Cybersecurity Certifications: What to Know

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Category: Value of Education

By Matt Rowley
Posted on

If you're interested in pursuing a cybersecurity career, you're probably aware of how much of a growing industry it is. For example, according to the U.S. Bureau of Labor Statistics, employment of information security analysts is projected to increase by 35% between 2021 and 2031.

As the industry continues to expand, so do the specialized areas. One of the ways you can advance your career in cybersecurity is to obtain certifications. In this article, we explore four of the most common cybersecurity certifications for beginners and seasoned professionals.

Cybersecurity Certifications

While many cybersecurity professionals have a bachelor's degree in computer science or a related field, employers also seek candidates who have professional certifications. Hundreds of certification programs are available, including vendor-specific, entry-level, and advanced.

Before you enroll in any type of cybersecurity certification program, you should determine which one will be the best fit for your career goals. Here are four of the most popular certification programs.


The CISSP certification – which stands for Certified Information Systems Security Professional – is offered by (ISC)² and considered one of the premier certifications across the globe for cybersecurity. The CISSP was the most popular certification in a 2021 survey of cybersecurity professionals conducted by Statista, with 38% of the 4,753 respondents holding it.

Earning the CISSP states that you can design, implement, and manage a cybersecurity program. The requirements include at least five years of full-time work experience in two of the eight domains the certification covers. If you don't have enough years of experience, you can instead become an Associate of (ISC)², setting yourself up to receive the CISSP once you’ve logged enough experience.


The Certified Information Systems Auditor designation offered by ISACA is world-renowned and signals that you are qualified to audit, control, monitor, and assess a company's business and information technology systems. To sit for the exam, you need at least five years of experience in information systems auditing, control, or security work. However, if you don't have the requisite number of years of experience, you can take the exam early and then wait until you meet the experience requirement.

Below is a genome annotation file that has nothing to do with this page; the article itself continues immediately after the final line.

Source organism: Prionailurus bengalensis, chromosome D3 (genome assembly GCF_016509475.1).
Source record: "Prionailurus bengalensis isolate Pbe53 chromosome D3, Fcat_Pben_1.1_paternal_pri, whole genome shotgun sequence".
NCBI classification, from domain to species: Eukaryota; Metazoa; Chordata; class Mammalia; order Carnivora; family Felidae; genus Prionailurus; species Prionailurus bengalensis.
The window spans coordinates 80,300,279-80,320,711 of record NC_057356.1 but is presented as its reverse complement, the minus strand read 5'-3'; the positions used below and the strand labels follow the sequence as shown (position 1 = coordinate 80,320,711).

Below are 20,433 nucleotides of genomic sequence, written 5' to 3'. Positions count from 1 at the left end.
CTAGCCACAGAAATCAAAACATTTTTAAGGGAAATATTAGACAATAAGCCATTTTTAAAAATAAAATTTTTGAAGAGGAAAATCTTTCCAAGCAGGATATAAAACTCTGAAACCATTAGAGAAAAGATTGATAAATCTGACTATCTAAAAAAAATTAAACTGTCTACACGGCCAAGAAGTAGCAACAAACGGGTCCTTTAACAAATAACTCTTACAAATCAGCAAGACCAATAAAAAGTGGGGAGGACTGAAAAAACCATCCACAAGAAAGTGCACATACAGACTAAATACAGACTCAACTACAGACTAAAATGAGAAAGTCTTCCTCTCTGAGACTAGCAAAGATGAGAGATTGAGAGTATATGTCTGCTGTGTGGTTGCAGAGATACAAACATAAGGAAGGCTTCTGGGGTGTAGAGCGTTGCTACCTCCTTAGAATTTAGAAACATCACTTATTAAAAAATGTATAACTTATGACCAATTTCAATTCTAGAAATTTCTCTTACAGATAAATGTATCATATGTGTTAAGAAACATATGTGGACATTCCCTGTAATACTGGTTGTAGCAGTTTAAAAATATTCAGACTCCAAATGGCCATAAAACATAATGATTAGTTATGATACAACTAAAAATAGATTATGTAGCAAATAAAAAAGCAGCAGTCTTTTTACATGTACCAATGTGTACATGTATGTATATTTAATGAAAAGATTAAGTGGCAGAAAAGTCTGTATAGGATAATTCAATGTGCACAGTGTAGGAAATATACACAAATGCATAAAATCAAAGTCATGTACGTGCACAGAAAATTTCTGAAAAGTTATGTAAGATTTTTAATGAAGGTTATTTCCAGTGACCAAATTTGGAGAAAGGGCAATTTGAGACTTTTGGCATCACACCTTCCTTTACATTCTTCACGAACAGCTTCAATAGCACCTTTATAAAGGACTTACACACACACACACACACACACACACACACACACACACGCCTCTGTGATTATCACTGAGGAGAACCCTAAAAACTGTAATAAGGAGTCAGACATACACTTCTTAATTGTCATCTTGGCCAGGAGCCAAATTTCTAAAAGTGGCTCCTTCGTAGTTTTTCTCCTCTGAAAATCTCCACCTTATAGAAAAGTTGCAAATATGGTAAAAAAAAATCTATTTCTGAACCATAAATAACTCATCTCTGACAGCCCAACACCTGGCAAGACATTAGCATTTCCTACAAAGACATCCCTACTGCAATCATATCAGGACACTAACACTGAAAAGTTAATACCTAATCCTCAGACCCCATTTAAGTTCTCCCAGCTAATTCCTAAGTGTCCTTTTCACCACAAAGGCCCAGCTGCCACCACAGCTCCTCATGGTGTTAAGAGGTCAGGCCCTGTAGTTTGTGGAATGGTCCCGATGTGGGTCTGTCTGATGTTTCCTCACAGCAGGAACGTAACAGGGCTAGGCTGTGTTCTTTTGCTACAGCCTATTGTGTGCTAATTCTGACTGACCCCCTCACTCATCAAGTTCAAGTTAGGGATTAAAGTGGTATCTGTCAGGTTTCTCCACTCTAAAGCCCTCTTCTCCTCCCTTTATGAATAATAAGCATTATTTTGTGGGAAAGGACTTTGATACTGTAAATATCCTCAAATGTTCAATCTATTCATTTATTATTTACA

Completing the Certified Information Security Manager program offered by ISACA certifies that you have expertise in program development and management, information security governance, risk management, and incident management. You need at least five years of experience working in professional information security management, and for many, it’s the next logical step after earning your CISA.

4. Security+

The entry-level Security+ certification offered by CompTIA is typically one of the first you'll complete in your cybersecurity certification path. It focuses on hands-on and practical skills in several sectors, such as cyberattacks, architecture and design, implementation, incident response, and compliance. To sit for this exam, there aren’t any formal requirements, but it's recommended that you have at least two years of experience in IT administration with a focus on security.

Cybersecurity Certificate Programs

To expand your knowledge, skills, and personal development, you may also want to consider a cybersecurity certificate program offered by an educational institution. Certificate programs are taught by qualified faculty members and typically require between 12 to 18 credit hours of undergraduate or graduate level coursework. Some of the courses you complete for a certificate may also count toward degree programs.

Here at Columbia Southern University, our Undergraduate Certificate in Cybersecurity requires a minimum of 12 semester hours and includes the following four courses:

  1. Cybersecurity and Crime: This course introduces you to different types of security fraud, breaches, crime, and other network penetrations. You learn about the legal impacts of these crimes.
  2. Principles of Digital Forensics: Once you complete this course, you'll know how to perform digital information gathering and know the legal repercussions of electronic crimes.
  3. Security Application Development: In this course, you begin the initial phase of creating applications while also documenting the security procedures. You gain information on how to secure applications, databases and networks.
  4. IS Disaster Recovery: The coursework for this class includes business continuity documentation for possible operational recovery. You garner information about disaster recovery for information security environments.


Certifications and certificates give you an edge when looking for advancement in your cybersecurity career, but job seekers can also improve their knowledge and their resumes by earning an academic degree.

Here at Columbia Southern University, our online cybersecurity degree programs help students gain a deeper understanding of the challenges faced by professionals working in the field today. CSU degree programs in cybersecurity are available at the associate and bachelor’s degree levels, and the bachelor’s degree program also includes an Accelerated Path* option and a homeland security concentration.

To learn more about all of our online degree program options in information systems and cybersecurity, visit our website.

Multiple factors, including prior experience, geography and degree field, affect career outcomes. CSU does not guarantee a job, promotion, salary increase, eligibility for a position, or other career growth.

*Eligibility rules apply.